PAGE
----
Satisfaction doesn’t magically accompany more. Most can’t comprehend Spreewell’s argument, compared to our meager salaries, most would jump at the five-million-dollar offer, believing they would be grateful and fulfilled. But once obtained, the sinister demon of lack returns. We lift our sights higher, noticing the other wonderful things that are missing—the things we don’t have.
Daniel Gibson explains that, “Future events may request access to our emotional areas of our brains, but current events almost always get in the way.” (Gilbert, 2007). When we contemplate, a five million-dollar contract, we see it from our current poverty. Naturally, this invokes great pleasure. We perceive future achievement from the lack of the moment, but when the moment arrives we perceive it from a much different angle, losing the same joys we predicted.
"But once obtained, the sinister demon of lack returns. We lift our sights higher, noticing the other wonderful things that are missing—the things we don’t have."
True satisfaction doesn’t come from “having” but in “being.” A being living in present moment acceptance changes the relationship between want and drive. A being that feels abundance in their current state quenches their constant thirst for more.
Driven by lack, we constantly seek more, chasing happiness at a frenzied pace. The underlying urge to accumulate infects and shapes our society. Missing out grates on our moods and destroys the happiness we hoped we would find. When the idealistic life fails to materialize, we cheat. We cheat at work, we cheat in relationships and we cheat in finances. Like Enron and World.com, foundations built on falsehoods eventually crumble, hurting innocent people with the devastating collapse. Instead of solving discontent, we deepen the problems.
Erich Fromm wrote:
While having is based on something that is diminished by use, being grows by practice. The powers of reason, of love, of artistic and intellectual creation, all essential powers grow through the process of being expressed. What is spent is not lost, but on the contrary, what is kept is lost. (2013).
He effectively argues that happiness grows from attention to being rather than the shallowness of having. Our banks accounts dwindle with spending while our state of being expands with outward expressions. Property value diminishes, loses value with time, while virtues traits compound and grow.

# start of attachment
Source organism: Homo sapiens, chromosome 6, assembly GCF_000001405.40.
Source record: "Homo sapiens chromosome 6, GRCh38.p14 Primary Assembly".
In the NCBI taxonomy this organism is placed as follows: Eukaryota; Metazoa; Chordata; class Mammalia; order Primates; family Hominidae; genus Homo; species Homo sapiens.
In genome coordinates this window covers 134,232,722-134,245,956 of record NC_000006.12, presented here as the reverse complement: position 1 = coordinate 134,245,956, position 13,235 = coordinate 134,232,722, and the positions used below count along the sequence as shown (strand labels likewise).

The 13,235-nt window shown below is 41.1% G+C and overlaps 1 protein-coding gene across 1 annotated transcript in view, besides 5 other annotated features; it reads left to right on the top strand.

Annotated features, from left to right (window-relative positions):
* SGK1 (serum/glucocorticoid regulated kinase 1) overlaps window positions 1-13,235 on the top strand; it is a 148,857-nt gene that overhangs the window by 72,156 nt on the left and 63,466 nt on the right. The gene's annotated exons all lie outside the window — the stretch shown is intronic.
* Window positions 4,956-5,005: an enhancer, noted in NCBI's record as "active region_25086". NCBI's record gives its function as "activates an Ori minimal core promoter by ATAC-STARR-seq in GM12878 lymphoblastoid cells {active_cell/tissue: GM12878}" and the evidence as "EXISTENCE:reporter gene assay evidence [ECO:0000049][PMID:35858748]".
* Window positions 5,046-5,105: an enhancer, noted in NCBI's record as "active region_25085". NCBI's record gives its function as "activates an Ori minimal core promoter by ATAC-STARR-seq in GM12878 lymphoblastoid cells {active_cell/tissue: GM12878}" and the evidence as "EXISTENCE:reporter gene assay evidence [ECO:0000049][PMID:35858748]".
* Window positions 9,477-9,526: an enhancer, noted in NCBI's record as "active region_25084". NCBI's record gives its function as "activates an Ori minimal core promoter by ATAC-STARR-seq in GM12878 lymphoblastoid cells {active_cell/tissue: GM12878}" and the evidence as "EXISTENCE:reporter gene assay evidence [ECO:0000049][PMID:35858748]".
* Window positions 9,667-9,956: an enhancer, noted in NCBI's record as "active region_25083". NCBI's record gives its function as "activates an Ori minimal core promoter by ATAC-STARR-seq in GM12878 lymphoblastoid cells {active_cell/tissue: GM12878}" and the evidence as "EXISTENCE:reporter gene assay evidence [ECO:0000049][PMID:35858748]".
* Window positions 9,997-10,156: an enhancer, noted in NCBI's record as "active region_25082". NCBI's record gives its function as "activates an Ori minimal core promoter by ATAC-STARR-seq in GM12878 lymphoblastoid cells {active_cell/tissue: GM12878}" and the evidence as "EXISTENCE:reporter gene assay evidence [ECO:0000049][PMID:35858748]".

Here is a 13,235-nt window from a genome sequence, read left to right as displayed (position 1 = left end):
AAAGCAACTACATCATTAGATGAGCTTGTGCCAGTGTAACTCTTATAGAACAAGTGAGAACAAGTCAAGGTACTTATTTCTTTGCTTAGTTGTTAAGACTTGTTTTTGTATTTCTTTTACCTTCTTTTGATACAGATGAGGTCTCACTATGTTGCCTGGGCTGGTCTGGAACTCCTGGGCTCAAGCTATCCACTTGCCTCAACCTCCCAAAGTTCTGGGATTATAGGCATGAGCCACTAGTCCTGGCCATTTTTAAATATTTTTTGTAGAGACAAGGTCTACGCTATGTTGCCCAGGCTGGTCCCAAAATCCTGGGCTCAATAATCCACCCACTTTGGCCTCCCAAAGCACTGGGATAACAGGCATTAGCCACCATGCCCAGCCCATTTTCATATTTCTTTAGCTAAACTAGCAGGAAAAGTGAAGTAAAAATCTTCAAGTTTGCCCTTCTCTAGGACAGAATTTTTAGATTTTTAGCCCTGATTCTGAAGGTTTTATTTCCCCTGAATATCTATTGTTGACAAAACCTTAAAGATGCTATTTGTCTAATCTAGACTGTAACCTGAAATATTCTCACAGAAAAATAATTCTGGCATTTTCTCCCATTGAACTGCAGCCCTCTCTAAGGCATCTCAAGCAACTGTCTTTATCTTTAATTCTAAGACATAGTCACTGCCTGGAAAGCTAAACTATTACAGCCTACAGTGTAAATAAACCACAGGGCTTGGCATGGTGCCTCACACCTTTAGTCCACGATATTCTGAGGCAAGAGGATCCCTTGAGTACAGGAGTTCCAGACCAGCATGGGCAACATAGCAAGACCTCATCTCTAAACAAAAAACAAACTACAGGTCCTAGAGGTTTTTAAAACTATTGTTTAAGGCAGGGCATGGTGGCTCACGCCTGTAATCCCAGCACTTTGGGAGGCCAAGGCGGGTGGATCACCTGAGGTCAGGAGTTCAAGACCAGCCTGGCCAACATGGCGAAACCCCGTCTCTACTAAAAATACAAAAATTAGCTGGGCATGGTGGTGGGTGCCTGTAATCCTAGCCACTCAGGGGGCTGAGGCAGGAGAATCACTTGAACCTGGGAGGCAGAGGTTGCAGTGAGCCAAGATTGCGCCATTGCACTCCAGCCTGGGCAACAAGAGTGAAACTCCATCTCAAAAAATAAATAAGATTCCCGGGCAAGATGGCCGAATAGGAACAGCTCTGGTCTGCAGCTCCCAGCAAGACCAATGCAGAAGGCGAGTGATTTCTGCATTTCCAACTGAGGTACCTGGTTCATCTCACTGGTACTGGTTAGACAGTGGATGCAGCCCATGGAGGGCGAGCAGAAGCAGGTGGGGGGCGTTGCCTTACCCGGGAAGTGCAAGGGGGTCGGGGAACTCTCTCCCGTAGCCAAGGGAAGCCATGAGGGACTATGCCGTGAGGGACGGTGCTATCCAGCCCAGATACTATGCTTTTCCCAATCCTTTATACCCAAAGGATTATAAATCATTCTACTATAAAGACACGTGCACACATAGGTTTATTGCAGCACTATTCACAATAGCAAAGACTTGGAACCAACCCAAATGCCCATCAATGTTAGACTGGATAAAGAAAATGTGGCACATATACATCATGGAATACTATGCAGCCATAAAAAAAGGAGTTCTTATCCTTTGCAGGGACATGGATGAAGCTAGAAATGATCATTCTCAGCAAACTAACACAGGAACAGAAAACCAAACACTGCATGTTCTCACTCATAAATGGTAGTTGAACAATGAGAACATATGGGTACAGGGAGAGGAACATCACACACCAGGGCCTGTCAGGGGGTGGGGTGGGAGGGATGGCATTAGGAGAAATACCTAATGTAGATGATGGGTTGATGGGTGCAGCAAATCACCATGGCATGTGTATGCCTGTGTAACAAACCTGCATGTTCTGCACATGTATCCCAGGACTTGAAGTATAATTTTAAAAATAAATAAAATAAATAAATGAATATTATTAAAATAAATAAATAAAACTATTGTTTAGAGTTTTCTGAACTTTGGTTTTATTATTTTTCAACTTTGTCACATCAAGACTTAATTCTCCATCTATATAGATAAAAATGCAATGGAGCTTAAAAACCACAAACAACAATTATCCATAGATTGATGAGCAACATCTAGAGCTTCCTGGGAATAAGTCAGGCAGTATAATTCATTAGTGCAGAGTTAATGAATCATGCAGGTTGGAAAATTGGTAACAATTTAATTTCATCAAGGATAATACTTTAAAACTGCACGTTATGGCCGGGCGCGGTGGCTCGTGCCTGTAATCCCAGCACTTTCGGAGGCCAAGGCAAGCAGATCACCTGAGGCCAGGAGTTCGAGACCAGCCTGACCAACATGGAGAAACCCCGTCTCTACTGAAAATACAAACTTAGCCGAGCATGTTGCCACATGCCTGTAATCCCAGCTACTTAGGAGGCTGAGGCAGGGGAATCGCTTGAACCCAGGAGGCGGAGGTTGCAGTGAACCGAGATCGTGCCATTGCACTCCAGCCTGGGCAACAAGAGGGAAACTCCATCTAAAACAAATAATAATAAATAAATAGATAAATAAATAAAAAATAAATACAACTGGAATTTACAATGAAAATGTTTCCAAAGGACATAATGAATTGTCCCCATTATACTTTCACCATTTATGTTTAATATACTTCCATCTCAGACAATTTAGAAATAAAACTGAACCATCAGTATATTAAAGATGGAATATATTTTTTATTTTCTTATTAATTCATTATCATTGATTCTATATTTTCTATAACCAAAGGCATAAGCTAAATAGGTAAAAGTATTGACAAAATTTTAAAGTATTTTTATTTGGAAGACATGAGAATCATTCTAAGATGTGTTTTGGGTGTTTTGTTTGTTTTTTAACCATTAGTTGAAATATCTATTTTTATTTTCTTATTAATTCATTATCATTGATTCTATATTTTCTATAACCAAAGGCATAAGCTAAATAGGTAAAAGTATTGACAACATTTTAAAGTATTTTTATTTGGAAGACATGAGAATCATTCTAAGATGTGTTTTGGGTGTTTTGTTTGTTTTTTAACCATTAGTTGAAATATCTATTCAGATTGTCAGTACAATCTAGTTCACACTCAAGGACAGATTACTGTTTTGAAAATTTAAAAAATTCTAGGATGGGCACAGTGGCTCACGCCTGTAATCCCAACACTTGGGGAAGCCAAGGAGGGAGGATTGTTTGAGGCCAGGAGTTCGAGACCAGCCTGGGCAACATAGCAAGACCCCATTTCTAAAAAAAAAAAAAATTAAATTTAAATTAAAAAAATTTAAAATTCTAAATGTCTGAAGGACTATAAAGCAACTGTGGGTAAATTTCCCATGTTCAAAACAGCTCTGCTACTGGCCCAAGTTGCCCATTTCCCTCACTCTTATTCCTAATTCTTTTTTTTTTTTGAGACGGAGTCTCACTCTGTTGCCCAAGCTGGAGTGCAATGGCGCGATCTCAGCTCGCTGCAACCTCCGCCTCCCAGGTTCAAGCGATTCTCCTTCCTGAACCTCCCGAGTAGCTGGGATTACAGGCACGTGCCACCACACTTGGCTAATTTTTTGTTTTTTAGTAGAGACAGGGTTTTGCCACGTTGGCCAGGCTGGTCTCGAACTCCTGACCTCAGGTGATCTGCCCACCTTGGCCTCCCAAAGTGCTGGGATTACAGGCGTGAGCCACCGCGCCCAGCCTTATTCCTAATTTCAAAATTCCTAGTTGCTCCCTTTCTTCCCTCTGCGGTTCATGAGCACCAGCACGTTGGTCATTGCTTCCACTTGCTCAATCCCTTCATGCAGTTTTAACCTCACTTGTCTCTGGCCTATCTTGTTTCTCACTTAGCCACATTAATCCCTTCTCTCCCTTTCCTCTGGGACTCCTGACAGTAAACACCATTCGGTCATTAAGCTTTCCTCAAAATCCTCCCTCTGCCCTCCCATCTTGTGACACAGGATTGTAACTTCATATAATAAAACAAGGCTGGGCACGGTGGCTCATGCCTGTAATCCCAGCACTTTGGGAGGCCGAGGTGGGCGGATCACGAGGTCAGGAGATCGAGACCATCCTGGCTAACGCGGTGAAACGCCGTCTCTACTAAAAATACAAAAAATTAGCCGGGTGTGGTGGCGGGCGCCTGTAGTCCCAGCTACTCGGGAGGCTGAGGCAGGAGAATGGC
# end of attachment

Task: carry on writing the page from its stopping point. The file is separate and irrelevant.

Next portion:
Part of the solution is exchanging gratitude for the greed, gratefully acknowledging the blessings of our lives.
Changing habitual thoughts (and feelings) is difficult. Water effortlessly flows through previously dug canals. Our minds naturally wander down the same paths of the past. Changing the flow of thought requires intention to redirect. Where the mind wanders, emotions follow. Marketing companies capitalize on the predicted emotions of lack, planting seeds of want, promising refreshing fulfillment. Marketers cunningly convince that their product will make our lives better, supplying faulty gadgets promised to satisfy lack.
We must end this; being fooled no more by combating false claims with effort to engage in healthy practices.
A proven practice with great success is to purposely acknowledge blessings. Gratitude creates feelings of abundance. A gratitude journal brings attention to the surrounding goodness that we already enjoy. Some meditate, focusing on blessings, while others offer gratitude prayers. All these practices change attitudes, loosening the grip of lack. If we don’t mindfully recognize what we have, we will be nagged by what we lack. Step back and be grateful.
What are you grateful for?
Fromm, E. (2013) To Have or to Be. Bloomsbury Academic. Kindle Edition
Gilbert, D. (2007) Stumbling on Happiness. Vintage.